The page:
The hidden points are hard to see (well they are hidden!)
By design. :D I wanted to get the smallest visual difference attainable between the US87 & US287 traces.
You can check out TX's simple graph here and see how it's done. Recommend using mouse wheel to zoom in & than a double-click to center. Zoom in a bunch more, near the shaping points, and you can eventually see the traces start to deviate.

(click to embiggen)

There was at least one long discussion in the past with how to map it (no idea who did originally - Tim? - definitely not me). I remember that.
TX's US routes were originally a team effort. Back in the day, before WPTedit, we viewed that large-ish number of long-ish routes as a daunting task (whereas today, we'd probably not bat an eye). AndyTom was the ringleader, and several of us would pick routes to work on and then send them in to him. I've long forgotten who among us did US60, 87, or 287 then. Later on, 2012-sh, I took on maintenance of TX and embarked on a marathon cleanup session. Memory's a little fuzzy here, but it seems Amarillo came into play at the later stages of this. At/near the very end of the CHM days. (The only change here since the move to TM has been ditching intentional NMPs in favor of graph connections, and using these hidden points to break concurrencies instead.) Seems I mighta put a blurb (probably only readable by me?) about what I was doing in the TX cleanup thread on the old forum. I do remember making a spreadsheet about all the intersections to sort out what went where, deciding on what Si posted above. Don't think I posted about that, in terribly great detail though. It there was another thread about this back in the dark ages when the US routes first got going, that I no longer remember.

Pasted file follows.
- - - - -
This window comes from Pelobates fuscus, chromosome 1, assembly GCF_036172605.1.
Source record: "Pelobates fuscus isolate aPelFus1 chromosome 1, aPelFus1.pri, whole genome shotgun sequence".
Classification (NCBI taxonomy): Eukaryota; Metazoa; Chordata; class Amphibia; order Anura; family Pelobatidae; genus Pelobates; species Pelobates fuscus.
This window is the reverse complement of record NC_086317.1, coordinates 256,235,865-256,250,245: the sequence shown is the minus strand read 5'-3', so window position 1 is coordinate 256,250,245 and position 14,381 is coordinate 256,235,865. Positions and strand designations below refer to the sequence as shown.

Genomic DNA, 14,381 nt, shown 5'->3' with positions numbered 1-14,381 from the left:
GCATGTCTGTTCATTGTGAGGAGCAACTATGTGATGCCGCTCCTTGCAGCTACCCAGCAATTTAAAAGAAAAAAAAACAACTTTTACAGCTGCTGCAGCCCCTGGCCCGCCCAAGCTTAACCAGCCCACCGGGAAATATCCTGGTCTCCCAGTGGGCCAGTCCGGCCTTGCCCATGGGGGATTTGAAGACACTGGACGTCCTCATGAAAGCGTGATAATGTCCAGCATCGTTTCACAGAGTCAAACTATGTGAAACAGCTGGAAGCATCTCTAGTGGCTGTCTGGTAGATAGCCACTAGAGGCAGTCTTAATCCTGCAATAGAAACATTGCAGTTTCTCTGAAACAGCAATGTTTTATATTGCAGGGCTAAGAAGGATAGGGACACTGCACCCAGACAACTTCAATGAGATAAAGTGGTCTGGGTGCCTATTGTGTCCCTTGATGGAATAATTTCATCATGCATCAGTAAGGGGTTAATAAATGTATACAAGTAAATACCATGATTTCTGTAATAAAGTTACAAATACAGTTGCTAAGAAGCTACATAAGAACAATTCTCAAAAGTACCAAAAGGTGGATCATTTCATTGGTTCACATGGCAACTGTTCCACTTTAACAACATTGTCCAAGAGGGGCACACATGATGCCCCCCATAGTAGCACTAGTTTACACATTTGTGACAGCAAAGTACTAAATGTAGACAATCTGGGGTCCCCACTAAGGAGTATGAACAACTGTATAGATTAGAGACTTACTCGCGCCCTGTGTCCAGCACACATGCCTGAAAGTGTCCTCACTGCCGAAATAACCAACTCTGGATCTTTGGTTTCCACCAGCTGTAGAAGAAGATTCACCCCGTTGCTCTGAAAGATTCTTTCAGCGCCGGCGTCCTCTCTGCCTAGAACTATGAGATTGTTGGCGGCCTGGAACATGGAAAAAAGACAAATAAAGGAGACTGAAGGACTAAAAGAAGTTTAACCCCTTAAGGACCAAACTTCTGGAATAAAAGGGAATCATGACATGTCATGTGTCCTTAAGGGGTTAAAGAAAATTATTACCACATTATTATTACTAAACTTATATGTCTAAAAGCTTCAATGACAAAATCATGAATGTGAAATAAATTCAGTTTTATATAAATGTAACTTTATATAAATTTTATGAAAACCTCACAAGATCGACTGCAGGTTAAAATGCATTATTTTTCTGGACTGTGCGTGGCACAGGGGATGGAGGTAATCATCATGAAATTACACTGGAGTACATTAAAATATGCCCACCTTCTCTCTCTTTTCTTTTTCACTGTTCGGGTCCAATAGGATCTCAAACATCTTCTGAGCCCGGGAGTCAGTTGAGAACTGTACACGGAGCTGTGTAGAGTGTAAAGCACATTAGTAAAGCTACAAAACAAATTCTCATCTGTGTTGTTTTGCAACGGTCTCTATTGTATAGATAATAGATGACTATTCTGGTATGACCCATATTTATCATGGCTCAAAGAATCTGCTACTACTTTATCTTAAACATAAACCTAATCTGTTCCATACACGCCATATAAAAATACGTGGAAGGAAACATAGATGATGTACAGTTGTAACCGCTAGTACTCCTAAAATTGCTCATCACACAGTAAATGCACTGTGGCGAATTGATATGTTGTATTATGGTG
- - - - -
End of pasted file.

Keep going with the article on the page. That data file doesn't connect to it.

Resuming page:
Well. Anyway...

PS: yakra - should Lp279 be extended to intersect with US60?
I'm pretty confident I got it right, having to rehash all this in me'ead when drafting the Tier-4 TX systems. I'll give it another look though, along with TXLp395.
279: Designation file lists end as US87, mentioning Fillmore specifically, which historic topos seem to suggest was the (single?) main drag at the time. Shapefiles have it ending at Fillmore. Leaving as-is.
395: Designation file lists end as US87. Shapefiles have the end at Fillmore. Leaving as-is.

Offline bhemphill

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Re: TX: Amarillo route splits
« Reply #5 on: September 01, 2019, 02:16:00 pm »
Amarillo was originally set up with all routes marked as concurrent when the US highways went live on CHM.  In 2010, I mentioned that they were not quite concurrent after a trip through there and my mappings gave me credit for a highway I didn't travel through there.  The routes were set as best as they could be with the odd multiplex situation via the NMPs after a fair bit of discussion about what to do about it.  The road situation through there has been mentioned and reviewed a few times since then as other travelers have gone through and mapped their travels and made comments about it.

Online yakra

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Re: TX: Amarillo route splits
« Reply #6 on: September 02, 2019, 06:18:27 pm »
Ah, yes. I'd only the vaguest memory of there being some other discussion. It certainly helps if you're the one who started the thread. :)

I'm going to keep the original I-40BL_W point, due to my distaste for including multiple numbers in a point label, and the existing label having fewer characters. Acceptable per my reading of the manual.
Nothing else to do here, so marking solved.

Offline Highway63

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Re: TX: Amarillo route splits
« Reply #7 on: September 13, 2019, 12:47:38 am »
TX's US routes were originally a team effort. Back in the day, before WPTedit, we viewed that large-ish number of long-ish routes as a daunting task (whereas today, we'd probably not bat an eye). AndyTom was the ringleader, and several of us would pick routes to work on and then send them in to him. I've long forgotten who among us did US60, 87, or 287 then.
Yo.  :)

(So I suppose, in an extreme roundabout way, I brought this on myself.)